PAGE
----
When Fear Is Overcome.

When Fear Is Overcome. May 8, 2015

In Watership Down the rabbits allude to it, how too much fear can sometimes make a rabbit lay inert. I’ve heard shepherds say that too–that a sheep that is terrorized too much by a predator will sometimes just “lay down,” and there quietly wait for death.

I know what that’s like. I’ve felt that kind of fear, and I couldn’t move on from Christianity till it had finally been burned out of me.

Yeah, like this. (It got away safely.) (Credit: Bill Damon, CC license.)
Even in the face of huge danger, this bunny would not move from its spot. (It did eventually get away safely, sounds like.) (Credit: Bill Damon, CC license.)

You see, the “wonder-working power” of Jesus had left me with a crippling case of anxiety as part of Post-Traumatic Stress Disorder. Some interesting stuff happens neurologically with PTSD–it’s like the sufferer’s brain gets completely rewired. Those affected often become hypervigiliant, meaning that they notice potentially threatening cues a lot more easily and quickly than other people do–and they’ll interpret those cues as way more threatening than others would.

In the absence of actual dangers, a PTSD-affected mind will often just create dangers to fear. A slightly-faster heartbeat becomes chest pain and a possible heart attack. A slight creak in the floorboards at night becomes an intruder bent on mayhem. Years after escaping religion and getting therapy for PTSD, sometimes I find myself laying in bed waiting for the inevitable crushing fist of pain in my chest, or quaking in fear of who might be in the next room over.

And like countless other PTSD sufferers, I find myself figuring out how to practically assess dangers. I’m good at taking my pulse and I know that an anxiety attack may feel like a real danger, but if my pulse feels normal then I’m fine. I look to the cats sleeping on my bed–if they seem perfectly content, then there can’t be strangers in my house because they freak out whenever anybody comes through the door (you can guess I am not amused by their habit of staring at walls or dark corners). I’ll never be totally over PTSD, but I’ve learned to mitigate its imaginary terrors by applying real-world common sense measures to objectively assess possible threats.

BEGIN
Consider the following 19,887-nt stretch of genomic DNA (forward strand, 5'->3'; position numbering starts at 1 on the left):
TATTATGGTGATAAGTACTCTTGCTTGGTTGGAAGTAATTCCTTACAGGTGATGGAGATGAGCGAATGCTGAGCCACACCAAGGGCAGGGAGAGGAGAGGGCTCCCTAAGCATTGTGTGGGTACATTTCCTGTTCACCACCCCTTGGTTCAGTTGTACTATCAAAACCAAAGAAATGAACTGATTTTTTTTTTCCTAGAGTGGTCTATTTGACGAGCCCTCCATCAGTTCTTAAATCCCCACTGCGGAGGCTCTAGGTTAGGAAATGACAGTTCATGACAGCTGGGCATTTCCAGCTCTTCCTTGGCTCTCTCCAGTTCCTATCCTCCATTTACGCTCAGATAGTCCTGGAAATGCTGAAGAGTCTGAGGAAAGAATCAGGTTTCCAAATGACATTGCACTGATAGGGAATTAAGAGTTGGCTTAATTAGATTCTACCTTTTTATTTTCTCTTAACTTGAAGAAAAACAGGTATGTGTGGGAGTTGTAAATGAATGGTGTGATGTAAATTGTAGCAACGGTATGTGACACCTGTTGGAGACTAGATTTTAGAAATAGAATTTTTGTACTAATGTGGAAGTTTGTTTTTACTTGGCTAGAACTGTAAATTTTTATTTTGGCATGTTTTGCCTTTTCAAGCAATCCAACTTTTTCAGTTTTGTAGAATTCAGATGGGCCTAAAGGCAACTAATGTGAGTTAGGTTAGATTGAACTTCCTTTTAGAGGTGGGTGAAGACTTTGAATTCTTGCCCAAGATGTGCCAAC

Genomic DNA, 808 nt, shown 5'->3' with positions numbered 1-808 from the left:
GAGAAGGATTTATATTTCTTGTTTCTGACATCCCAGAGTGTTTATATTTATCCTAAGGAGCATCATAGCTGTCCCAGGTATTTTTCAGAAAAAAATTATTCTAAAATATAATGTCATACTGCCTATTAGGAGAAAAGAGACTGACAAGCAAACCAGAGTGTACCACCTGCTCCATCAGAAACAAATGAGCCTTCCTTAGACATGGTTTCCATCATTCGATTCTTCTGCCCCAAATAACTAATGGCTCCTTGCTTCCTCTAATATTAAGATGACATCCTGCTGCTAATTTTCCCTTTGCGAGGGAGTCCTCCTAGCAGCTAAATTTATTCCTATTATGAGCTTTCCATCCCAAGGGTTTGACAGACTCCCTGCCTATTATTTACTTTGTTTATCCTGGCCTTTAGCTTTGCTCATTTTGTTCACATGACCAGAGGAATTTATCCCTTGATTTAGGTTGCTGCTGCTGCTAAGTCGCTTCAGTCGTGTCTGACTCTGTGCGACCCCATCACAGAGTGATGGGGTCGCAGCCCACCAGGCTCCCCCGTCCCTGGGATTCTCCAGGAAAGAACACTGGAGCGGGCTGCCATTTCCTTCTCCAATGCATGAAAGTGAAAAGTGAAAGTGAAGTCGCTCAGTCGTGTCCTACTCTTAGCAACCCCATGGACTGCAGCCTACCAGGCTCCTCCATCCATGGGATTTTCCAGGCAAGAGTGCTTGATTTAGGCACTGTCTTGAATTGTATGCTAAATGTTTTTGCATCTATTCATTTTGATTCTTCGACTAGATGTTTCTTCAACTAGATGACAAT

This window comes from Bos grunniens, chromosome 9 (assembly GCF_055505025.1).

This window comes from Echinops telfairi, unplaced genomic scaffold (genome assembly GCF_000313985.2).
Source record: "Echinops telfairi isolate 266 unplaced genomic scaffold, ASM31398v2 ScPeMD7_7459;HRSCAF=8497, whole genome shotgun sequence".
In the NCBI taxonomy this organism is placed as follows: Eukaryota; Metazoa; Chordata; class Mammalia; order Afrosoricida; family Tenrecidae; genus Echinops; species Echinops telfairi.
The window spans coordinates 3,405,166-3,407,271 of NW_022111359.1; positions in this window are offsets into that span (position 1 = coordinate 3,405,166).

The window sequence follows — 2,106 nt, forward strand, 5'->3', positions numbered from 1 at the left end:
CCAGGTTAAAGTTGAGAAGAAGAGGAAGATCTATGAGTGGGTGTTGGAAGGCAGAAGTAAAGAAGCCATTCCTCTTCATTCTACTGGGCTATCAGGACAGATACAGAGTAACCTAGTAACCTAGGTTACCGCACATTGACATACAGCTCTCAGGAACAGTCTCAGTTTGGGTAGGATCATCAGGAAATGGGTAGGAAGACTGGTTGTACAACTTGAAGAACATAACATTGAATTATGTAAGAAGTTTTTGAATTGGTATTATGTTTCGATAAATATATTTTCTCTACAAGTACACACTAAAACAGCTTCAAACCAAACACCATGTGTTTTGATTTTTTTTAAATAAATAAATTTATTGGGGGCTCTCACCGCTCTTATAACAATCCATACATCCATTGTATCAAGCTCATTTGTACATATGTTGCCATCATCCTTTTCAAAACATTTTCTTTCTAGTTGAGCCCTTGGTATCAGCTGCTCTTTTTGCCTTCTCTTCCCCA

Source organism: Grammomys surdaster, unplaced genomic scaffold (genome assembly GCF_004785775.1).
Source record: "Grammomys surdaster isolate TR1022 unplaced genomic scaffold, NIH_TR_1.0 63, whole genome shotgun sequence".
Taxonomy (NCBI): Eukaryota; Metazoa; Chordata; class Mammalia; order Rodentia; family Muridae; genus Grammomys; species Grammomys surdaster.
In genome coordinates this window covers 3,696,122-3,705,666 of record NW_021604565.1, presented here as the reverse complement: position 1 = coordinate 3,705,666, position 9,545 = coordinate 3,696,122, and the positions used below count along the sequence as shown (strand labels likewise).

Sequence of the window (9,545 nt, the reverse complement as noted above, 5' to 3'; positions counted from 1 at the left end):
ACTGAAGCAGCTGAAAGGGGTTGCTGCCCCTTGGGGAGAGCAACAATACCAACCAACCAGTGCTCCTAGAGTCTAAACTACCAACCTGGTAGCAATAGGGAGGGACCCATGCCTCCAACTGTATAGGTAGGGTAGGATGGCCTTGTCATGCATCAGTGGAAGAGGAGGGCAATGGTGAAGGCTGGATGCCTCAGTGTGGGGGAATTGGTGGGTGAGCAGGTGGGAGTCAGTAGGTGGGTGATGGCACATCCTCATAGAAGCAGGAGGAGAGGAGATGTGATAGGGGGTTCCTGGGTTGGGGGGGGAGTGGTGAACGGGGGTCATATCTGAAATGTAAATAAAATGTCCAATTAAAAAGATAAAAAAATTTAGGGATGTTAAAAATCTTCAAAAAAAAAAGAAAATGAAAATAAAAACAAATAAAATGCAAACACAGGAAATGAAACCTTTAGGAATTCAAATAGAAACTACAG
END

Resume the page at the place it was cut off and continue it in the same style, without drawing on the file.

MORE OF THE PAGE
In religion, that’s not really possible. There really aren’t any practical ways to assess danger when dread overtakes people. It’s all based on stuff that can’t be demonstrated at all, so escaping fear is much more difficult. I tried, indeed, to comfort myself with various Bible verses advising that fear shouldn’t be part of a Christian’s emotional landscape, and I tried to tell myself that if I was afraid, then obviously I was doing something wrong because I shouldn’t be afraid. But these admonitions did not ever suffice for me because at its heart, my religion was based on several big fears.

I don’t think those measures suffice for a lot of folks trapped in religion, either.

Years after leaving Christianity, I’m largely free of that fear now, but it took a lot of time and effort and self-education. I haven’t had an actual panic attack for years, but I sometimes feel the other symptoms of a minor bout of it. Or perhaps someone close to me will mention that I seem particularly irritable lately or remark on how poorly I seem to be sleeping, and that’s my cue to get back on track with rest, good diet, exercise, and calming activities; I also disconnect from the internet and take time out to sew or read for a while. All of these measures involve getting back in touch with the real world. It’s a sort of three-fingered reset for the spirit.

You can’t do that with religion; nothing about theology or doctrine connects with the real world in any meaningful way. That’s the whole point of it being theology and doctrine. If it connected to the real world, it’d be some branch of science. Meditation can have a calming effect on the mind, yes, but when connected to a religion that preaches an eternal punishment for a finite lifetime’s decisions and conclusions, I don’t see how it helps. It sure didn’t help me.

One night, after years of seeing demons around every corner and being terrified of being “left behind” in the Rapture, I lay in bed after a particularly momentous Bible study. I’d been studying prayer, you see, and figuring out if what my religion as a whole taught about prayer matched up with what the Bible said and what reality actually delivered. I’d discovered that it matched up pretty well with the Bible, sure, but not at all with reality. I was now facing the difficult choice of going with reality or drilling down on my religious faith.

I was so scared. Like most Christians, I was egocentric enough to believe that life or death hung in the balance here and that my decision was huge, urgent, and important (pro-tip: Very few decisions really are any of these; watch out for people who tell you otherwise because they’re likely trying to sell you something). I was running through in my mind all the “miracles” I’d heard of and all the “divine blessings” I’d been told about–and the ones I thought I’d experienced. I was beginning to see them as hollow–as either coincidences or as the results of effort on someone’s part, hardly divine in any way, and thank goodness for that considering the many people who needed miracles more than I ever had. But Hell has a way of seizing the mind, and I felt utterly paralyzed with terror.